What is Cognitive Behavioral Education (CBE) and how is it Different from Cognitive Behavioral Therapy (CBT)?
The following discussion sets forth the differences between Cognitive Behavioral Education (CBE) and Cognitive Behavioral Therapy (or CBT.) The term "cognitive behavioral therapy (CBT)" is a general term for a classification of different approaches with similarities, including but not limited to Rational Emotive Behavior Therapy, Rational Behavior Therapy, Rational Living Therapy, Cognitive Therapy, and Dialectic Behavior Therapy. However, Cognitive Behavioral Education (CBE) is a unique educational discipline that is defined by an “option presentation” curriculum developed by Baldwin Research Institute® and taught exclusively by St. Jude Retreats® and/or through Baldwin Research’s educational process known as the Jude Thaddeus Home Program®. This curriculum is taught without the inevitable encumbrances of therapy based processes that utilize control methods which negatively affect the outcome of the therapy. The CBE method is non-confrontational and non-control based and is a non-therapy model. The teaching techniques are defined as allowing the student (not a patient or client) the total freedom to select from options which are presented by a Baldwin Research Institute Certified Instructor.
Cognitive Behavioral Education (CBE) exists as a distinct and unique educational technique that is offered through Certified Baldwin Research Institute, Inc. Instructors; it is not a therapy or medically based method.
CBE has the following ten characteristics:
1. Like CBT, CBE is based on the Cognitive Model of Emotional Response. CBE is based on the fact that the mindcauses our emotions and behaviors, not external things, like people, situations, and events. If a situation or external negative circumstances do not change, the individual still has the mental ability to change their position and emotional reaction to those circumstances. CBE goes even further than conventional CBT techniques by the student creating their own physical brain changes, also called self-created neuroplasticity, as a result of the student’s personal motivations, actions, behaviors and choices, not the instructor’s. These motivations, actions, behaviors and choices are chosen by the student through the proprietary option presentation, non-control based education offered in the Jude Thaddeus Program® and Jude Thaddeus Home Program®.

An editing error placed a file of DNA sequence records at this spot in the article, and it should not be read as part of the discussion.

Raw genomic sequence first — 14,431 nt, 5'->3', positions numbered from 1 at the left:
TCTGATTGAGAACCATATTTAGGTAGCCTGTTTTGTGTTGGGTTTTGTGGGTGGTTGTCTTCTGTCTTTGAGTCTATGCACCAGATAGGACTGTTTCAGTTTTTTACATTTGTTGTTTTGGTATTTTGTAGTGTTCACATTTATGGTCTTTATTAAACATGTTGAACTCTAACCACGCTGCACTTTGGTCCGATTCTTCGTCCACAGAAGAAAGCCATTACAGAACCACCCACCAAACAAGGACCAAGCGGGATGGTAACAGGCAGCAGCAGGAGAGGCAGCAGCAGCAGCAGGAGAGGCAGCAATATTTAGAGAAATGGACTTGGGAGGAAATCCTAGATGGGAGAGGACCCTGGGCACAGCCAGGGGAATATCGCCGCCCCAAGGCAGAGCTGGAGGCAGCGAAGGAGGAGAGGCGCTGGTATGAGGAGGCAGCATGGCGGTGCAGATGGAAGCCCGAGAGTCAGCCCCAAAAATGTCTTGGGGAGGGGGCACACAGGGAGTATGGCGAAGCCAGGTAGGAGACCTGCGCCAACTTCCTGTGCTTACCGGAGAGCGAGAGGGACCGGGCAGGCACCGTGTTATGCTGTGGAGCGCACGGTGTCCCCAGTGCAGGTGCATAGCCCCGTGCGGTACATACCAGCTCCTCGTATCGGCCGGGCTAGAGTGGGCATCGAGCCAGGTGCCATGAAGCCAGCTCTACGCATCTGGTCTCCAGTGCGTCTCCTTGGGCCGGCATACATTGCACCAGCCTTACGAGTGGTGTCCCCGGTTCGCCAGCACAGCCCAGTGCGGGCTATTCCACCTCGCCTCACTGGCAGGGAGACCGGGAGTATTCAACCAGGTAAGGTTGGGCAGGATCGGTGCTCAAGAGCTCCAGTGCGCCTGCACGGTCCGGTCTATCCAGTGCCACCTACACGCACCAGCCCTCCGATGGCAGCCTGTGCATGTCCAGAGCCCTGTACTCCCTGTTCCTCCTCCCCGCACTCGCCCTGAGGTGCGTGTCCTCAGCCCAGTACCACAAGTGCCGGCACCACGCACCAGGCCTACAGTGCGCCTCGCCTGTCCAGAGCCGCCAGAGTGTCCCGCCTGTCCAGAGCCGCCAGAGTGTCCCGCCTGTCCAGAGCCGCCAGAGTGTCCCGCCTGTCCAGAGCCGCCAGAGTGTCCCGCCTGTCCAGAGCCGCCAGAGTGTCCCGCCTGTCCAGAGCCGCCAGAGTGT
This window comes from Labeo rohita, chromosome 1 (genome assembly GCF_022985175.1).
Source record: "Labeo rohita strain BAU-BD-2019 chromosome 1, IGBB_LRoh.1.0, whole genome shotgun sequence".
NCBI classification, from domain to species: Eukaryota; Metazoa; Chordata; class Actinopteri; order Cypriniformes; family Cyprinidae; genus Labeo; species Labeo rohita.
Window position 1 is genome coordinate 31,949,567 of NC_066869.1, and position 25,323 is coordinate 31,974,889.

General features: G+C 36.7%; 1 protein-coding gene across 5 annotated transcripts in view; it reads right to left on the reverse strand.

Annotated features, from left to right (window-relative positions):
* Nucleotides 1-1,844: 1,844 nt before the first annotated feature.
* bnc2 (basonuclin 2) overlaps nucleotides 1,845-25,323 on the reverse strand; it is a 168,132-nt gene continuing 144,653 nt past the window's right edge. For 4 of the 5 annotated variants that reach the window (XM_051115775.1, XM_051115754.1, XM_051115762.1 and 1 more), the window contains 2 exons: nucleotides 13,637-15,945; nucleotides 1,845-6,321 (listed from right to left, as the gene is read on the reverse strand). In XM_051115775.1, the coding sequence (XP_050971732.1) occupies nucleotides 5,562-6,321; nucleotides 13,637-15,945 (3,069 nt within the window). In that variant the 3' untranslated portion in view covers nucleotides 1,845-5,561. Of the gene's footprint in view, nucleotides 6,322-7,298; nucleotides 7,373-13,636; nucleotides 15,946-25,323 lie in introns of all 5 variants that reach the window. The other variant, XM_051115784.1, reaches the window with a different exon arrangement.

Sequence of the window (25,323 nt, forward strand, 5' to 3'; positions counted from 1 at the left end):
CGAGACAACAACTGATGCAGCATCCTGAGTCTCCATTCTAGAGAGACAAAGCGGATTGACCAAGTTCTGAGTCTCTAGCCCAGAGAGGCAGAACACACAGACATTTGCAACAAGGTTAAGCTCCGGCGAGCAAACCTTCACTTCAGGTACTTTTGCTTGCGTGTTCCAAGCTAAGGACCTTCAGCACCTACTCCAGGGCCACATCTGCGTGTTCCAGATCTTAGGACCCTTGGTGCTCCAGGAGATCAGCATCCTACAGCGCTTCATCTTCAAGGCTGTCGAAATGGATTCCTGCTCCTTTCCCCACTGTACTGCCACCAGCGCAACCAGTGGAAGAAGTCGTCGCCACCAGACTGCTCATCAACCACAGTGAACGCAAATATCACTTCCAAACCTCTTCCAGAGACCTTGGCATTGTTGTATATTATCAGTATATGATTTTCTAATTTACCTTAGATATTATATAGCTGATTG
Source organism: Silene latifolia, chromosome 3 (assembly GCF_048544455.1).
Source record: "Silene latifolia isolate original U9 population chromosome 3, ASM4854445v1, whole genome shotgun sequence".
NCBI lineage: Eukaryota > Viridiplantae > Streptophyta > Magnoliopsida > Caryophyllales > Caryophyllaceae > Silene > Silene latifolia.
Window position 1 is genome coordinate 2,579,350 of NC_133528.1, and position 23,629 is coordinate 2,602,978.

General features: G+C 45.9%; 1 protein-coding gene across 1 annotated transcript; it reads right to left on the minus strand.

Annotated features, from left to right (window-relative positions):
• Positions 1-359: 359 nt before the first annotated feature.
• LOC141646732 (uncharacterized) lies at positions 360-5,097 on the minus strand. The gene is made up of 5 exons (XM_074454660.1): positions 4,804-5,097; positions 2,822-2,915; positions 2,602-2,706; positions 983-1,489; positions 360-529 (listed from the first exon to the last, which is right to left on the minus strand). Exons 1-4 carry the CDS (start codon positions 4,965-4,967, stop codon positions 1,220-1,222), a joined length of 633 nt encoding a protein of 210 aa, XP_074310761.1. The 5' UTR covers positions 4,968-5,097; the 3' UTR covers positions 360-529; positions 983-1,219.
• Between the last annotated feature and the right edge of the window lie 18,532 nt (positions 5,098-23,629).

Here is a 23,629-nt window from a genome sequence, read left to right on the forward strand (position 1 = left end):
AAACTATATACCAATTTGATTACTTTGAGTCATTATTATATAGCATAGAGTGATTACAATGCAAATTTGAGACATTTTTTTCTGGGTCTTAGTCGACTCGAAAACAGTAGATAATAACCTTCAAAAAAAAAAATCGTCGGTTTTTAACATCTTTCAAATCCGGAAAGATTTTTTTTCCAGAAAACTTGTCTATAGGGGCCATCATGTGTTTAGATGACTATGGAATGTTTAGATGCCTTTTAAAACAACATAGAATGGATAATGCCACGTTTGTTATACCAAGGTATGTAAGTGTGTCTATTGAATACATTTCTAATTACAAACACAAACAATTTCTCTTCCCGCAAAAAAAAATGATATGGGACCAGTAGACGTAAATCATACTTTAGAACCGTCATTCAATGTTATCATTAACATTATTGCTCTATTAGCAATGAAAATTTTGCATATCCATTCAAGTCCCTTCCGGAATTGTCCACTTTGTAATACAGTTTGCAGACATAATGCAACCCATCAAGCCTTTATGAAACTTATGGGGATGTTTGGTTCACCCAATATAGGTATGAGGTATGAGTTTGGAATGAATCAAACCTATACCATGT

2. Much like CBT, CBE is a Time-Limited educational process. However, unlike conventional therapies CBT, CBE begins with a well defined completion time. Student enrollment for a standard CBE program is 42 days. Some students, however, may enroll for a maximum 70 day enrollment period. According to the NACBT, some forms of CBT may be as short as 16 sessions with a therapist. Other forms of therapy may be as long as several months to years. The St. Jude Retreats® typical student has a complex number of personal challenges and problems that demand consistent exposure to the option presentation methodology for maximum neuroplastic changes to occur. Yet, the method has found documented success where other forms of therapy and the control based CBT methodologies have historically failed with this demographic. Mental health disciplines such as psychoanalysis or free association counseling can take years, and in many cases with limited positive results, and sometimes produce dramatic harmful effects on the patient. What enables CBE to be so brief and effective is the option presentation component in conjunction with the social component, which is completely absent in the common CBT model. Like CBT, CBE makes use of homework assignments, but also makes available an atmosphere to apply those options in an open social environment, whether that be at home or at one of the St. Jude Retreats®. CBE is also time-limited in that the student understands at time of enrollment that there will be a point when the classes will end at either the 42 day or the 70 day, whichever they choose. The end of the education process can happen earlier than their enrollment period and this decision is based solely at the discretion of the student. Again, this characteristic of CBE is a manifestation of making use of option presentation. From the moment the student makes contact with the St. Jude Retreats® for possible enrollment, the student is offered options to pick from. All humans always move in the direction of what makes them happy at any given moment in time. Thus, even the length of the enrollment is based not on the teacher’s opinion as to what is best for the student; but rather, it is based on the student’s decision of what is best for him/her.